A high-tech traceable liquid is to be used to provide crime protection for shops, pubs and revellers in Wakefield city centre.
Wakefield Police and Wakefield BID are to supply the clear, colourless SmartWater solution to selected Night Marshals operating in city centre pubs and bars which they can use to ‘tag’ persons they witness involved in serious incidents, such as violent offences, in the evening.
SmartWater packs are also to being given to businesses in the Wakefield BID area, while a number of mobile SmartWater spray systems will also be deployed to premises affected by burglary.
Wakefield BID is fully funding the initiative which marks a significant widening of the use of SmartWater in Wakefield, and is thought to be the first time in Britain that the solution has been deployed in a city centre BID area.
Under the scheme around 50 businesses will be provided with SmartWater packs this year, including signage making it clear to thieves that products are now protected by the solution and can be traced.
A number of mobile SmartWater spray systems will also be offered to businesses which have been affected by burglary.
The systems are designed to activate if a building is broken into, spraying a suspect with the solution and therefore directly linking them to the offence.
The widening use of the spray will run alongside its continued use in tagging cans of higher strength alcohol, allowing police to trace beers consumed by street drinkers back to the shops it was bought from.
Instances of anti-social behaviour fell by 60 per cent during the first six weeks of the alcohol tagging scheme, which received widespread support from retailers.
It also resulted in several shops voluntarily removing higher strength alcohol from their shelves altogether.
The Wakefield BID (Business Improvement District) was formed in 2017 with the aim of improving the city centre as a place to visit, do business and live.
Chief Superintendent Paul Hepworth, District Commander of Wakefield Police, said: “SmartWater has been in use in Wakefield District since last year, and this new deployment marks its widest ever use in our city.
“Each vial of SmartWater has a unique chemical code which means that persons sprayed with it can be traced directly back to the incident in which it was deployed.
“This means that if a thief is sprayed with the solution when breaking into a shop, or a man involved in a pub fight is sprayed by door staff, the Smartwater on their clothes and or skin can be directly linked to the incident in which it was deployed, proving they were present and involved.
“Products such as these, and the body worn video officers and Night Marshalls deploy with, can be very important in establishing a suspect’s guilt at court.”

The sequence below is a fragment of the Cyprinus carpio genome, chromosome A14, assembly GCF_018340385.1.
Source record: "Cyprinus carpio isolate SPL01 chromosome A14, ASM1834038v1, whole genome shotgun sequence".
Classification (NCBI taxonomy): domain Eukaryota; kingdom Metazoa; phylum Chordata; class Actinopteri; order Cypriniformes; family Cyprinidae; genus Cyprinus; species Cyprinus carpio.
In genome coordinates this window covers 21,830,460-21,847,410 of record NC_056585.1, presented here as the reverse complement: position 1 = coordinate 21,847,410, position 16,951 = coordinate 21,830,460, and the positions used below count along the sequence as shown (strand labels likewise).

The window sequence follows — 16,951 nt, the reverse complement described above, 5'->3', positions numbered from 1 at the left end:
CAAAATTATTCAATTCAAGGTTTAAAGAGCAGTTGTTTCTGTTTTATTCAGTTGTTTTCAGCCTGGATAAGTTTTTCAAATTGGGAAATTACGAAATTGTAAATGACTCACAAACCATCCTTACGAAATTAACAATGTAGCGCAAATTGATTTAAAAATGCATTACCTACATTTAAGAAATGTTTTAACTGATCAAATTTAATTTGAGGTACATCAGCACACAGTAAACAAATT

Elizabeth Murphy, Manager of Wakefield BID, said: “We want to send out a clear message that Wakefield city centre is open for business and closed to criminals. We know we will never 100% eradicate crime, but we need to reduce it and the schemes we ran before Christmas in our can tagging trials had real impact on anti-social behaviour. We also trialled some in-store product tagging to deter thieves and this saw a huge reduction in thefts during that time.
“The perception and impact of crime is high on the list of concerns of our businesses, so we are taking action using new technology to tackle this. The BID isn’t here to replace the police, but given the cut our force has faced it makes sense to support them in any way we can to deter and detect crime.”
Inspector Helen Brear of Wakefield Central NPT said officers had found that the use of SmartWater signage in Wakefield and elsewhere had proved to be an important factor in lowering instances of shoplifting. She said: “The feedback from participating retailers has been very positive with one retailer noticing in excess of 90 per cent reduction in shop theft in December 2018 compared to December from the year before.
“It is one of a range of crime prevention programmes we have been carrying out with Wakefield BID including the revitalisation of the store radio network, and the distribution of a ‘criminals catalogue’ to stores to help them pinpoint known offenders.”
Chief Superintendent Hepworth added use of SmartWater in the night time economy would also be strictly regulated.
“The solution will only be carried by specially trained Night Marshalls, and those staff will also wear armbands identifying them as carrying SmartWater. It will also only be deployed when appropriate in serious incidents and not just in any scenario where there is a confrontation,” he said. “The use of the solution by door staff, really does illustrate the innovate work we have been carrying out with Wakefield BID to protect retailers and reduce crime in the city centre since 2017.”
West Yorkshire Police and Crime Commissioner (PCC) Mark Burns-Williamson said: “The latest crime figures for West Yorkshire show a reduction in burglary across West Yorkshire and innovations such as this will help to continue in that trend.
“One of the key outcomes of my Police and Crime Plan is to tackle anti-social behaviour and the extended use of SmartWater will go even further to keeping people safe and feeling safe.
“Having recently visited some of our local Neighbourhood Policing Teams in the Wakefield District, I am acutely aware of the issues facing our towns and cities and the importance of supporting our business community in challenging times.
“Only through working in partnership and exploiting the latest advancements in crime fighting can we effectively tackle these issues on the ground and I am pledging my full support to this collaborative approach with Wakefield BID who I applaud for their involvement and support with this initiative.”